Weekly Wrap 341: Cows, Canberra, and the Cyber Kangaroo

Cows on the Move: click to embiggenMy week of Monday 5 to Sunday 11 December 2016 was dominatedby my trip to Canberra to take part in the “360° Cyber Security Game” being convened by RAND Corporation and the National Security College (NSC) at The Australian National University (ANU).

In the background I did quite a bit of work on the SEKRIT editorial project. I promise to tell you more about that before Christmas.

Articles

Podcasts, Media Appearances, Corporate Largesse

None.

[Photo: Cows on the Move. Cattle run from the Canberra-Sydney train as it passed at full speed on 9 December 2016.]

Why people who say “train station” sound stupid

Google Ngram "railway station" all English: click to embiggenI cringe when people talk about the “train station”. “It’s ‘railway station’, you morons,” screams my brain. Well as it turns out, they’re actually not stupid — at least not for that reason. It’s just another relatively modern shift in language.

The chart at the top of the post is a Google Ngram search of their entire English corpus since 1820 — the first public steam railway in the world was the Stockton and Darlington Railway, which opened in 1825 — comparing the usage of “railway station” (blue) versus “railroad station” (red) and “train station” (orange).

You can click through to the full-size chart, or run the search yourself.

As you can see, the most common usage has almost always been “railway station”, with “railroad station” distinctly second-place. A “train station” wasn’t even a thing until the 1950s, but it rose in popularity quite quickly. “Train station” has been the most common usage since the mid-1990s, although it has been declining again since around 2000. I wonder why.

My understanding is that many railway terms derived from the military, because until the railways came along nothing else had been organised on that sort of trans-national and even trans-continental scale except armies. Hence trains have “guards” for their safe operation, and “stations” along the line where staff are stationed to maintain the entire railway system — including fuel, water, trackwork and signalling.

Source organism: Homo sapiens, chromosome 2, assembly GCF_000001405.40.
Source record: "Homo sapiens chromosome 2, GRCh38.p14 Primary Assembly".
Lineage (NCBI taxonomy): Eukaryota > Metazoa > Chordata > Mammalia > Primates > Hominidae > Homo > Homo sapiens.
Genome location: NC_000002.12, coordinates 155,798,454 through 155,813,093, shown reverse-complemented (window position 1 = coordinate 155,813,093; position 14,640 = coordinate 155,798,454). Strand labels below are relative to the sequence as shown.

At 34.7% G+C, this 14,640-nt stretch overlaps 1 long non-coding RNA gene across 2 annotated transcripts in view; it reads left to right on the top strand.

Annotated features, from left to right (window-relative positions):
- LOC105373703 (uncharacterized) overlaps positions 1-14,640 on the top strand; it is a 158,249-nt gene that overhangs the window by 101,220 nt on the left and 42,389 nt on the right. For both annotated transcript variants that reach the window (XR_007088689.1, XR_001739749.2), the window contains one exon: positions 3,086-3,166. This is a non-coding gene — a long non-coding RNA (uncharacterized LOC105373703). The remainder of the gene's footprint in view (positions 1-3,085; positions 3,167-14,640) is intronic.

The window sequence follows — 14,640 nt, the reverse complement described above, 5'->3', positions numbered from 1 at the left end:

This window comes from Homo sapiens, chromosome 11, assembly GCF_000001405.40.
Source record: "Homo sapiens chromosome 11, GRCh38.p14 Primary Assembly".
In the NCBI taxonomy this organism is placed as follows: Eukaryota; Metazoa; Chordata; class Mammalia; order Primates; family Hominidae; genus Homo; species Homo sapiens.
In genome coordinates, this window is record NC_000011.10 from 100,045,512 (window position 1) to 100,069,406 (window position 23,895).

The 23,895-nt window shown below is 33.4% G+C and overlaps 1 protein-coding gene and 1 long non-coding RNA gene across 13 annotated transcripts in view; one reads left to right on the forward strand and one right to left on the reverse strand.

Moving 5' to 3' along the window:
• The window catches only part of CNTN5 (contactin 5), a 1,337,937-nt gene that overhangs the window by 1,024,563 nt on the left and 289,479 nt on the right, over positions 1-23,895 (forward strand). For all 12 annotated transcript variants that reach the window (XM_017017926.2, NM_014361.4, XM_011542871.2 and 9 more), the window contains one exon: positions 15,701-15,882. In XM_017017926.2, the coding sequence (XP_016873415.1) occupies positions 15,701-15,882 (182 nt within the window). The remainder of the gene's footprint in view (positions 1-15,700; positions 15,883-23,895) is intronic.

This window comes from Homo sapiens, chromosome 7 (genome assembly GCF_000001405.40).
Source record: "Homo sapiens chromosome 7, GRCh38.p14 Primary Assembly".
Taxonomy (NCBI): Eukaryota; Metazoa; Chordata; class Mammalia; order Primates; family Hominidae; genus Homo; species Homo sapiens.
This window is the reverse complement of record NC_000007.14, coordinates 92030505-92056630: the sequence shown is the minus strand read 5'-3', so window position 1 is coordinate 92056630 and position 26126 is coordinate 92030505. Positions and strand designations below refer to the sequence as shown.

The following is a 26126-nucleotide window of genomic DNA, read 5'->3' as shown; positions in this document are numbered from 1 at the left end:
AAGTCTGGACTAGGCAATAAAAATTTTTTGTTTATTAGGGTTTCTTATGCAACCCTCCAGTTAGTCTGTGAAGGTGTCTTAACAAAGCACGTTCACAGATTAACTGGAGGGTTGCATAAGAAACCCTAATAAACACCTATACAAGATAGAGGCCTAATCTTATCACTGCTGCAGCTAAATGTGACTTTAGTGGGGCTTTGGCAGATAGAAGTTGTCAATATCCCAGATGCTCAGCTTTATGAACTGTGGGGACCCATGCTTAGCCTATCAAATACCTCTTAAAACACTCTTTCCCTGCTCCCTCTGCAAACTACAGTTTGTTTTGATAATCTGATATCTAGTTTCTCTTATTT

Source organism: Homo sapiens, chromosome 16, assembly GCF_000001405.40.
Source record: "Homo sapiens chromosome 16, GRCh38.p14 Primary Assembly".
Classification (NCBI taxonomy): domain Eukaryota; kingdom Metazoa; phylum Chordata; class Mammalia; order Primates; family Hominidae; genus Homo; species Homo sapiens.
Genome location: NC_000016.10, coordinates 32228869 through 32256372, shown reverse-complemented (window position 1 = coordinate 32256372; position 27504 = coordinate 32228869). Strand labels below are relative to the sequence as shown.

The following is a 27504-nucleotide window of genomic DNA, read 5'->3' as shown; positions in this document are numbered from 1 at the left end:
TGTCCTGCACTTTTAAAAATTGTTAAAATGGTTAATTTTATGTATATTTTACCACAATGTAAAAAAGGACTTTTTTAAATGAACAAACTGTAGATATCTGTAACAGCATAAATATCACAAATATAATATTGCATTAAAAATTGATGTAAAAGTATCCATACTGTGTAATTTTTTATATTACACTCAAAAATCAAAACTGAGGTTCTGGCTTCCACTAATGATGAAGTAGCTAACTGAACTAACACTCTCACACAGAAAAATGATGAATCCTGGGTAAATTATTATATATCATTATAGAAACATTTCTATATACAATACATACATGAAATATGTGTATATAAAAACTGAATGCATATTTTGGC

Railway stations are therefore part of a railway’s entire operation, not merely “train stations” for trains to stop at. For me, someone talking about “train stations” is showing their ignorance of how railways work: it’s more than just the trains.

Since I had the Google open in front of me, I thought I’d look at the variations in US versus UK English. It seems that “railroad station” isn’t the dominant American usage that I’d imagined.

Continue reading “Why people who say “train station” sound stupid”

Links for 10 August 2009

Here are the web links I’ve found for 10 August 2009 and some days beforehand, posted automatically, kinda.

Unreliable Bangkok, revisited

Photograph of Thai Airways International Boeing 747-400 at Sydney Airport

Just 18 months ago, I wrote about how this ordinary aircraft would change my life. And it did. This Boeing 747, or one very like it, took me on my first trip outside Australia, to Thailand. I’m about to be changed again. Dramatically.

I can’t tell you about my SEKRIT project just yet, except that it will expose me to things which are Very Different from anything I’ve experienced in my life so far. This morning, though, I’ve been re-reading the pieces I wrote when I returned from Thailand, each labelled “Unreliable Bangkok”.

You may like to re-read them with me now. I quite liked them at the time. If nothing else, the photographs are interesting. Perhaps.

My SEKRIT project will also involve international travel, but not to Thailand. I’ll be posting every day while I’m away — because that’s the point of the trip! — and more reflective pieces upon my return. Stay tuned.